Dear Working Preacher,
Time to come clean. How many of you have preached a sermon about money without asking for any? I raise this question for three reasons.
First, and as I’ve alluded to before, I believe our traditions are declining in part because we too rarely address our faith to the concrete and daily issues that concern our hearers. All too often, what our people hear on Sunday has precious little to do with what concerns them on Monday through Saturday.
Second, I know of few people who do not struggle to think faithfully about issues of money — how much to spend, to save, to share; what to spend it on, where to share it, and so forth. Our use of money is intimately connected with our priorities, values, and faith, and most people I know would crave some help from their church in thinking about all this.
Third, I honestly believe that if we can help people connect their faith to their everyday, pressing, real life concerns, then most of them will give generously and faithfully because of the difference their congregation makes to them.
With these three things in mind, I think this week’s gospel reading (and next week’s too, for that matter) provides an excellent opportunity to address this central concern and thereby apply the gospel to our daily lives. I say that with a little trepidation, I must confess, given the complexity of the passage at hand. But maybe that’s not all bad. That is, it may help to alert our people to the fact that there is no single biblical view on money. Rather, the Bible has a number of things to say about money from which we can craft a theology that may guide some of our financial decisions.
This week’s passage, for instance, has surprisingly little to say about using our wealth to care for those in need, a consistent theme in Scripture and especially in Luke. (Don’t worry, however, next week’s passage will have plenty to say on that score!) It does, however, suggest that a certain financial savvy is not to be despised, and perhaps should be esteemed. What makes this parable particularly sticky, of course, is that the manager Jesus praises is dishonest. Does Jesus really want us to be deceitful, cheating others to protect our own hides? Of course not. Why then, does Jesus praise the dishonest manager?
Truth be told, we can’t be sure. But I have a hunch that Luke tells this particular story of Jesus in order to urge his congregation to greater wisdom in the ways of the world. According to Luke we cannot, to borrow the contemporary adage, be so heavenly minded that we’re no earthly good. Plenty of people develop financial savvy and business acumen, and not all of them put it to good use. And so Jesus praises, not the manager’s dishonesty, but his shrewdness, and therefore holds him up as an example for us to follow.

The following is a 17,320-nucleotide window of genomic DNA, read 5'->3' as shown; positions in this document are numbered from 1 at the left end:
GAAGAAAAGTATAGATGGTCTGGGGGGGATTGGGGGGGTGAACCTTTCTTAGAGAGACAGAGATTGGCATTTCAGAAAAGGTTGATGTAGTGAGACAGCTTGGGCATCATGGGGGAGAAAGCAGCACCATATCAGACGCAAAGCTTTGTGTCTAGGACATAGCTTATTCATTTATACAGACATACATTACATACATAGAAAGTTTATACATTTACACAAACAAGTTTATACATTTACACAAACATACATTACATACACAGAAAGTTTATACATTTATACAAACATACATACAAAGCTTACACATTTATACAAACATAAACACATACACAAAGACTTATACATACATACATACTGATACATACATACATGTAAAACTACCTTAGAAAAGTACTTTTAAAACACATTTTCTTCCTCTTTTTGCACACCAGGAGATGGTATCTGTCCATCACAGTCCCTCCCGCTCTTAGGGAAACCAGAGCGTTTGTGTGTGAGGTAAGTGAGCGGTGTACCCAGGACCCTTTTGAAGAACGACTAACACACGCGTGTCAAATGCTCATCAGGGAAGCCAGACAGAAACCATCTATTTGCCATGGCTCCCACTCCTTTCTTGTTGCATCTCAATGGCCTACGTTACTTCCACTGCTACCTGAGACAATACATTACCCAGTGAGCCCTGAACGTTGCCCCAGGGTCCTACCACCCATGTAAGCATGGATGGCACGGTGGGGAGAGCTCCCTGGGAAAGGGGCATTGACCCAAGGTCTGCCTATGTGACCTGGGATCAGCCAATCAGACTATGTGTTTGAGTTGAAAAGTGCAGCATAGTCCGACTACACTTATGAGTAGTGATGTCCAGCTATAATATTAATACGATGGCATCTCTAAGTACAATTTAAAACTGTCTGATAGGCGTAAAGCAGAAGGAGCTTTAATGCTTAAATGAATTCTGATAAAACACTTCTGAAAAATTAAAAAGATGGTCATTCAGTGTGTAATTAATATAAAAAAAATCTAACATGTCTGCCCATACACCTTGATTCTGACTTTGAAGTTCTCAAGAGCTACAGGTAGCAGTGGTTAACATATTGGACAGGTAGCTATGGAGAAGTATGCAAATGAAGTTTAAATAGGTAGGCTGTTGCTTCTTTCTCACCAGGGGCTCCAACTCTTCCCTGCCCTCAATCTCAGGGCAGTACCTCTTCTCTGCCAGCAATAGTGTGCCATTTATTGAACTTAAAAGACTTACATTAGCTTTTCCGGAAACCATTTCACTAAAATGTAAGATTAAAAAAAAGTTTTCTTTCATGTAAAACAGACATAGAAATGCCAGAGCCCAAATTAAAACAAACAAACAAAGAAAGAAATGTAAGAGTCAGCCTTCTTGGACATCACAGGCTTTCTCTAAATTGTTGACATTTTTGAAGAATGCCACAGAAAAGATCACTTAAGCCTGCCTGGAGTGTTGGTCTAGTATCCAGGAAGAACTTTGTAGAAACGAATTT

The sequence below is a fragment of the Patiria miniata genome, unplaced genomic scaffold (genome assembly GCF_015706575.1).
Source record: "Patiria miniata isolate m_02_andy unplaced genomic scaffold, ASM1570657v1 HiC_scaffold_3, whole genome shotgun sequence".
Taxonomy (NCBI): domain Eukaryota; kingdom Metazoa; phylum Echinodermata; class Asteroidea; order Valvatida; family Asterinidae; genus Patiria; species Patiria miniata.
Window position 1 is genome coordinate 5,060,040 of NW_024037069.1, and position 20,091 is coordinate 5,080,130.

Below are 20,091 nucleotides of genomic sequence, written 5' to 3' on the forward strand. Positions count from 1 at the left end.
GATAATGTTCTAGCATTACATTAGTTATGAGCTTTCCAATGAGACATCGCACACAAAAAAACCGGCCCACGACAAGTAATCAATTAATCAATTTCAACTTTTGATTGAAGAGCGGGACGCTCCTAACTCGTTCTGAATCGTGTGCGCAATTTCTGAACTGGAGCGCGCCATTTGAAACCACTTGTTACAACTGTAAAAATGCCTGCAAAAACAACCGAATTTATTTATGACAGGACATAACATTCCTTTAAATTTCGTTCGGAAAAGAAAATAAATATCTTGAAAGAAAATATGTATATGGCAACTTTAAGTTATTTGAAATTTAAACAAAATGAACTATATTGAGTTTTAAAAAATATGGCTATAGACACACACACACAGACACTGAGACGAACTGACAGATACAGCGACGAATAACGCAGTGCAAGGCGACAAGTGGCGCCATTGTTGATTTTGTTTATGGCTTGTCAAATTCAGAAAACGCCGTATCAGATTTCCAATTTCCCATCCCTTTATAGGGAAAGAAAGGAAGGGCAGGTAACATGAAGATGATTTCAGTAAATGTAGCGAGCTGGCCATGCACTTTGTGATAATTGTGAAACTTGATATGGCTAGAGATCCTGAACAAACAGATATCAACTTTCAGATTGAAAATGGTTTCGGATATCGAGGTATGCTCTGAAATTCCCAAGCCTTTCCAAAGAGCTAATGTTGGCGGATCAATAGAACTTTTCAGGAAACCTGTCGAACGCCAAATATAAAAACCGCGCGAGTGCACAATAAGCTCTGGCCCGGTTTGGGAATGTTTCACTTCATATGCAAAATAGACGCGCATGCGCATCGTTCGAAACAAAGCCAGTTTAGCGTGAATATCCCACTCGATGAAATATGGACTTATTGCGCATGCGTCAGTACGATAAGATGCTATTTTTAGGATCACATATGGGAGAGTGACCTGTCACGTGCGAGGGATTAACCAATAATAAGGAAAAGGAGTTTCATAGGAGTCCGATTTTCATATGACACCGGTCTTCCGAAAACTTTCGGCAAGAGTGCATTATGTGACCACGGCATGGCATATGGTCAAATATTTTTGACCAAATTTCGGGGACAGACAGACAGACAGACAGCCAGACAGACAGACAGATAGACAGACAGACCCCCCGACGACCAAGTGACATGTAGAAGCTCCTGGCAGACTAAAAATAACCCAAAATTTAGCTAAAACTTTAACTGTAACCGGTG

Is Luke suggesting that if more Christians were financially savvy we’d have more money with which to advance the kingdom? Perhaps, though this needs to be laid side-by-side with the realization that the security wealth provides is fleeting, even for those with the greatest financial acumen. The manager is riding high one day, only to be cast down the next, only to employ his shrewdness to make a way for himself and then be commended. Money can be used for many things, but it cannot promise security, at least not for long.
For this reason, money is to be used, but cannot be worshipped. Which is the second message in today’s reading. We cannot worship both God and money. Either our money will serve our faith, or our faith will serve our money. This does not, however, make money evil. In fact, it provides a perspective from which to think more faithfully about money. If we worship the living God, then how should we use our money, how should we use our financial savvy, how should we use our business acumen to held this world that God loves so much? These are a set of questions that most congregants would be eager to discuss. And among those most eager would be the business people of our congregations, those who regularly report that it feels like the consistent message they get from the church is that money is dirty, even evil…until, that is, there’s a stewardship campaign, or the boiler breaks, or the roof leaks and the pastor comes asking for money.
Might we make room to engage the business leaders in our congregation to share their knowledge and experience, to help us think about the way money works in the world? Might we refrain from assuming that the only faithful use of money is to give it away, but recognize that capital investment, productive commerce, and fair and lively trade are also ways in which money has been used to create and share wealth with all of God’s people?
Now, I know as well as you do, that these are complicated issues and sometimes arouse strong political as well as religious passions. So we must tend these conversations with care. But, goodness gracious, I’d rather have folks talking about how our faith lives and our economic lives connect with some heat rather than not talk about it all.
So please, Working Preacher, consider a couple of sermons about money — in all of its complexity — without asking for any. And consider that the conversation started from the pulpit might continue in the fellowship hall, the Adult Forum and, if we’re lucky, in the homes and businesses throughout our communities.
Thanks for all you do, Working Peacher, and for your stewardship of the preaching office and pastoral leadership in particular.
Yours in Christ,